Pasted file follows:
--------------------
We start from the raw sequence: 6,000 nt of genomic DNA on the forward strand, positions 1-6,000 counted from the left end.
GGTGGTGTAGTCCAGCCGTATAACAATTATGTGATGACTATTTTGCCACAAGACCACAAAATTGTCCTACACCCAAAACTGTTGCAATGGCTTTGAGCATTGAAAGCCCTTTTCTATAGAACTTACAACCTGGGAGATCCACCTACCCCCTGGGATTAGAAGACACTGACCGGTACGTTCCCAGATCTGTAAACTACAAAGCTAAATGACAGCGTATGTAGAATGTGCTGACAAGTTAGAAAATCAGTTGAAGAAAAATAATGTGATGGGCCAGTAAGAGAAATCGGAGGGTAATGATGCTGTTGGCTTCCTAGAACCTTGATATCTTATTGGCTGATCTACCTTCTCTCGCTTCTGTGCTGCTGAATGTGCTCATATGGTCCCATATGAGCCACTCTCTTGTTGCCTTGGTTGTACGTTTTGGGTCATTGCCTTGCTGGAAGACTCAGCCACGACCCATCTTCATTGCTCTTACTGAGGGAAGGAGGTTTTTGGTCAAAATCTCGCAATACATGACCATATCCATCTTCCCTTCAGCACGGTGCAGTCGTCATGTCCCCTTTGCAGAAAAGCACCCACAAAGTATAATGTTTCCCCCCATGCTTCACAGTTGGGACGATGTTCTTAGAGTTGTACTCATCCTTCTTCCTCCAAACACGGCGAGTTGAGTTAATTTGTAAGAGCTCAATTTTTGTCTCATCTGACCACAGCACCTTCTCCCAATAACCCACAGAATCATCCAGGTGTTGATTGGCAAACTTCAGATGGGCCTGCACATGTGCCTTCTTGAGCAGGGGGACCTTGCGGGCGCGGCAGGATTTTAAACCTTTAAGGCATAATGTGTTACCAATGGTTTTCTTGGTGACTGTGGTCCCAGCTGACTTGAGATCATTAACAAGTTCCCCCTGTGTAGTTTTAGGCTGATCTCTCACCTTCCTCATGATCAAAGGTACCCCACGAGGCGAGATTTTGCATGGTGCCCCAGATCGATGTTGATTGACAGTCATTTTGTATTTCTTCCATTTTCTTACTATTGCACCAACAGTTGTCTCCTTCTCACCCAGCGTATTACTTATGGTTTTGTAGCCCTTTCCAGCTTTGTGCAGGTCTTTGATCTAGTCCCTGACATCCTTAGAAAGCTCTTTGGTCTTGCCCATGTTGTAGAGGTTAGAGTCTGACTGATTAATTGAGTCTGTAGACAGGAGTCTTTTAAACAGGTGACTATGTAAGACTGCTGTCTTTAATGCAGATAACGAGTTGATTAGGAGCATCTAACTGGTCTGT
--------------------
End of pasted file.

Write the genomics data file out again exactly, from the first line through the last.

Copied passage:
We start from the raw sequence: 6,000 nt of genomic DNA on the forward strand, positions 1-6,000 counted from the left end.
GGTGGTGTAGTCCAGCCGTATAACAATTATGTGATGACTATTTTGCCACAAGACCACAAAATTGTCCTACACCCAAAACTGTTGCAATGGCTTTGAGCATTGAAAGCCCTTTTCTATAGAACTTACAACCTGGGAGATCCACCTACCCCCTGGGATTAGAAGACACTGACCGGTACGTTCCCAGATCTGTAAACTACAAAGCTAAATGACAGCGTATGTAGAATGTGCTGACAAGTTAGAAAATCAGTTGAAGAAAAATAATGTGATGGGCCAGTAAGAGAAATCGGAGGGTAATGATGCTGTTGGCTTCCTAGAACCTTGATATCTTATTGGCTGATCTACCTTCTCTCGCTTCTGTGCTGCTGAATGTGCTCATATGGTCCCATATGAGCCACTCTCTTGTTGCCTTGGTTGTACGTTTTGGGTCATTGCCTTGCTGGAAGACTCAGCCACGACCCATCTTCATTGCTCTTACTGAGGGAAGGAGGTTTTTGGTCAAAATCTCGCAATACATGACCATATCCATCTTCCCTTCAGCACGGTGCAGTCGTCATGTCCCCTTTGCAGAAAAGCACCCACAAAGTATAATGTTTCCCCCCATGCTTCACAGTTGGGACGATGTTCTTAGAGTTGTACTCATCCTTCTTCCTCCAAACACGGCGAGTTGAGTTAATTTGTAAGAGCTCAATTTTTGTCTCATCTGACCACAGCACCTTCTCCCAATAACCCACAGAATCATCCAGGTGTTGATTGGCAAACTTCAGATGGGCCTGCACATGTGCCTTCTTGAGCAGGGGGACCTTGCGGGCGCGGCAGGATTTTAAACCTTTAAGGCATAATGTGTTACCAATGGTTTTCTTGGTGACTGTGGTCCCAGCTGACTTGAGATCATTAACAAGTTCCCCCTGTGTAGTTTTAGGCTGATCTCTCACCTTCCTCATGATCAAAGGTACCCCACGAGGCGAGATTTTGCATGGTGCCCCAGATCGATGTTGATTGACAGTCATTTTGTATTTCTTCCATTTTCTTACTATTGCACCAACAGTTGTCTCCTTCTCACCCAGCGTATTACTTATGGTTTTGTAGCCCTTTCCAGCTTTGTGCAGGTCTTTGATCTAGTCCCTGACATCCTTAGAAAGCTCTTTGGTCTTGCCCATGTTGTAGAGGTTAGAGTCTGACTGATTAATTGAGTCTGTAGACAGGAGTCTTTTAAACAGGTGACTATGTAAGACTGCTGTCTTTAATGCAGATAACGAGTTGATTAGGAGCATCTAACTGGTCTGT